Submit a “First Vision” Account for

2 thoughts on “Submit a “First Vision” Account for”

  1. Sorry, Bryce–me again. What I have to say may cut a little bit. I truly want to be as harmless as I can while being clear in my (very strong) opinion on this particular subject. You seem like one of the coolest dudes on the planet–and I’m inclined to believe that you are sincerely trying to do good. Here’s my concern: If what you term as “First Vision Experience” is merely a euphemism for a transcendental experience within the scope of “normative” mystical thought, then my concerns will be allayed. But, if you’re speaking candidly about an individual having the heavens open to them, then I must challenge you with this thought: Spiritually mature individuals (typically) do not share deeply sacred experiences. They know how to guard the “mysteries” and, when constrained by the spirit, how to measure their disclosure.

    That said, I must tell you that, frankly, I believe some of your blog posts are treading too heavily sacred ground. IMHO, greater care would be in order.


    1. Hi Jack. I welcome your comments.

      I believe that a “First Vision” experience, like the one Joseph Smith had, is an experience that has occurred among many people in the world (as these “accounts” attest). God speaks to all mankind. It is a transcendental mystical experience, and is also having the heavens open to them. It is both. They are, I believe, one and the same.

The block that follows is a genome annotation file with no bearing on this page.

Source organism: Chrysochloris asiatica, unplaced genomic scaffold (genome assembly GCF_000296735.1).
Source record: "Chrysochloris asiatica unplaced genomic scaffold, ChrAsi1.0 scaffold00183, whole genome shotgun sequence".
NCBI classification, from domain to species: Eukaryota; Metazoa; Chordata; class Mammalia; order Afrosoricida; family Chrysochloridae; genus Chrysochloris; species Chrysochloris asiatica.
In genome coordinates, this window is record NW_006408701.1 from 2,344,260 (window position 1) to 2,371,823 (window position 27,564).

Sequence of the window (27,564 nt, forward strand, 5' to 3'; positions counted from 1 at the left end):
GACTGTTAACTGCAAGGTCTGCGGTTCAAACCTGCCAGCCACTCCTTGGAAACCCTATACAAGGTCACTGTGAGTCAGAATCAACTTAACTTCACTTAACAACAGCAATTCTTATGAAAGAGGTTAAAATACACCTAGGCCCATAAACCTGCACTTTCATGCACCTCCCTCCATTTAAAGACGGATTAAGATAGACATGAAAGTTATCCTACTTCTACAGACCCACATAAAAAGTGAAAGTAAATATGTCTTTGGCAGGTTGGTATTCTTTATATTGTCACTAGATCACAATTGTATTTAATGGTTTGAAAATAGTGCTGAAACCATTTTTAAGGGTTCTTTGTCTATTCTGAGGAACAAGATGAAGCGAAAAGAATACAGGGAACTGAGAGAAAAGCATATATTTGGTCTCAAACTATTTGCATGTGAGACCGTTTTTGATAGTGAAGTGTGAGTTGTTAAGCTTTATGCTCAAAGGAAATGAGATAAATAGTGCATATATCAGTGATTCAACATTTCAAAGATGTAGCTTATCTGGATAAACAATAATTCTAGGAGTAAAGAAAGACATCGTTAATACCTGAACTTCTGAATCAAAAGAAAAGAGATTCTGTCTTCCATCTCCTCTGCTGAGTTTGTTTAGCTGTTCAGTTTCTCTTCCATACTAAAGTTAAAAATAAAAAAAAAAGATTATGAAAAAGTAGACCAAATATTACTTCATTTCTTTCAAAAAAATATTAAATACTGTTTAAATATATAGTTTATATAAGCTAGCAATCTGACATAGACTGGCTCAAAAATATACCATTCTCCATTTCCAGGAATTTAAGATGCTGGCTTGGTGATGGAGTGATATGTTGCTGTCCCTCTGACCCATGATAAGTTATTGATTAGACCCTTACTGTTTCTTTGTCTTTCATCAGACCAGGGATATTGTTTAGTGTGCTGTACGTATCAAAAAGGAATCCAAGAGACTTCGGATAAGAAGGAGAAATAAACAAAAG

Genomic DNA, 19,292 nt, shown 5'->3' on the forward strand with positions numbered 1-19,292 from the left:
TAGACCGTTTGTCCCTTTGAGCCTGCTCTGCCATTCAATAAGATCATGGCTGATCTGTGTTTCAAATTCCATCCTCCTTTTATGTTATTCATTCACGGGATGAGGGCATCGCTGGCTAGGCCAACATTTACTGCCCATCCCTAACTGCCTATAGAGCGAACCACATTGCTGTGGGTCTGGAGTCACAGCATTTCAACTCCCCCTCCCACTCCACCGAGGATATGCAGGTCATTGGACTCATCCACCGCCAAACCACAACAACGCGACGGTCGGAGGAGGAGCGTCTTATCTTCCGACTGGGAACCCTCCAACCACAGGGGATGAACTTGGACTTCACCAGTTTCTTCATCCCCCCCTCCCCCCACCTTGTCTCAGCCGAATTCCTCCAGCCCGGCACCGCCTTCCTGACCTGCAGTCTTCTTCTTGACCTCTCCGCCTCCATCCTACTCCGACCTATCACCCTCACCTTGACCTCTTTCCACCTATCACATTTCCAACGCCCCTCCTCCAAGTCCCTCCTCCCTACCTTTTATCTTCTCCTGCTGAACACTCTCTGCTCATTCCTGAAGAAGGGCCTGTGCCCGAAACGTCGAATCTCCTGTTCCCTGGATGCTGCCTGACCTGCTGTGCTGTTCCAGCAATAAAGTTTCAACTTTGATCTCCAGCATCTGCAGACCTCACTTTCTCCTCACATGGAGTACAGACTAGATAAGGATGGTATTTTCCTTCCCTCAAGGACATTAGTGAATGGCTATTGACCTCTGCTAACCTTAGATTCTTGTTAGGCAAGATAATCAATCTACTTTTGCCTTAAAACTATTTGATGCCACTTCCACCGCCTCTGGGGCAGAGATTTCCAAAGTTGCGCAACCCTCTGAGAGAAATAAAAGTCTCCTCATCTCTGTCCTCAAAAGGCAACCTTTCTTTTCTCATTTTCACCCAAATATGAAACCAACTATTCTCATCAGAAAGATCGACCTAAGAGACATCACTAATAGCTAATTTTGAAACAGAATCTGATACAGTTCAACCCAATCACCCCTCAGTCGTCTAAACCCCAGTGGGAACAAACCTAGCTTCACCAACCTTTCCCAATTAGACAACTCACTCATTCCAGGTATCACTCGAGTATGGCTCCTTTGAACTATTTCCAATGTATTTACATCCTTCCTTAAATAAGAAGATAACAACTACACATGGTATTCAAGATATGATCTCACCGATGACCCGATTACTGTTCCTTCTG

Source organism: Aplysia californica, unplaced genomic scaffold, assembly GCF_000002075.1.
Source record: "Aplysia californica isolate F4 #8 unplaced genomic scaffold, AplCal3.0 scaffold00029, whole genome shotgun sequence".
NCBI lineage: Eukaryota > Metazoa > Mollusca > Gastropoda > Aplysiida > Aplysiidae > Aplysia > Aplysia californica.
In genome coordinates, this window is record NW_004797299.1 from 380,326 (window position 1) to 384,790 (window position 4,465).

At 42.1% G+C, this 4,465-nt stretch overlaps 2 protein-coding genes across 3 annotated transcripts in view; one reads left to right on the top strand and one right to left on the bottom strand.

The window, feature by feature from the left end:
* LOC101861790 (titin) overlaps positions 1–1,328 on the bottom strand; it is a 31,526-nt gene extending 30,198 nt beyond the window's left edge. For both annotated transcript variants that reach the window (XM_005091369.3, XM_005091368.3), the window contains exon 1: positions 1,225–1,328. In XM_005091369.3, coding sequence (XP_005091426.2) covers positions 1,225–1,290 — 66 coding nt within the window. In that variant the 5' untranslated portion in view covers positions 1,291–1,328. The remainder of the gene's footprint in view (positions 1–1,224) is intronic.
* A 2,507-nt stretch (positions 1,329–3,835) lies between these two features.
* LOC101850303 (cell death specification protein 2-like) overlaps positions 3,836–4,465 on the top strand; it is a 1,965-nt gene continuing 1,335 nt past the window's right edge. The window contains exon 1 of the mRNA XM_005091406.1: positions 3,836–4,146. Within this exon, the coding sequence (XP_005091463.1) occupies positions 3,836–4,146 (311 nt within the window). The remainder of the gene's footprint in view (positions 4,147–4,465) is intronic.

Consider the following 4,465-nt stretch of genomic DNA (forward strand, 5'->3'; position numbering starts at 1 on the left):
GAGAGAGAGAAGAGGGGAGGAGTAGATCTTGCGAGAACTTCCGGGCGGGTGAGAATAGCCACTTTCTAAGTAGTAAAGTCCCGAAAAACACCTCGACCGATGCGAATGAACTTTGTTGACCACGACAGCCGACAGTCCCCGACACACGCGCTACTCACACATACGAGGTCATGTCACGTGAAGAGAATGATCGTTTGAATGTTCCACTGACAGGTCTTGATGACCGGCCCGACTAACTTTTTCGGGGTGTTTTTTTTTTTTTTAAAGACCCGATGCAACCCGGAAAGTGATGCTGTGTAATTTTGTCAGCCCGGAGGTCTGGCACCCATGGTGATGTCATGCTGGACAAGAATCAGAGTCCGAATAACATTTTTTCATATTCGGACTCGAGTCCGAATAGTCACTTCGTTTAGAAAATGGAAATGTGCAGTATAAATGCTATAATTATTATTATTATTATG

I agree that these are sacred experiences, and, as I note in the post, some people may not want to share their own personal experiences for that reason. But there are many such experiences already recorded in the written literature and libraries of the world that we can discover, read and know. I perceive that we don’t guard the mysteries by intentionally remaining ignorant of them. We respect them, and honor them, and they show us how we too may approach them. If no one knows that they may approach God as Joseph did, then no one will. I believe that an honest, respectful, clean and pure offering of them for others to ponder will help us all learn more about how we too may approach God in our own worship, and have the heavens open to us.

      If you believe that these things are too sacred to read, then you are free to choose to not read them. Still, they are available to those who are seeking, and who would like to read them, that want these additional witnesses from others, and how we may all approach God likewise. For “in the mouth of two or three witnesses shall every word be established” (2 Cor. 13:1; Deut. 19:15; D&C 6:28). And “if there are more than two witnesses it is better” (D&C 42:80). And “I speak the same words unto one [witness] like unto another. And when the [witnesses] shall run together the testimony of the [witnesses] shall run together also” (2 Nephi 29:8).

      There are many witnesses. Let’s let them testify, if they so choose.


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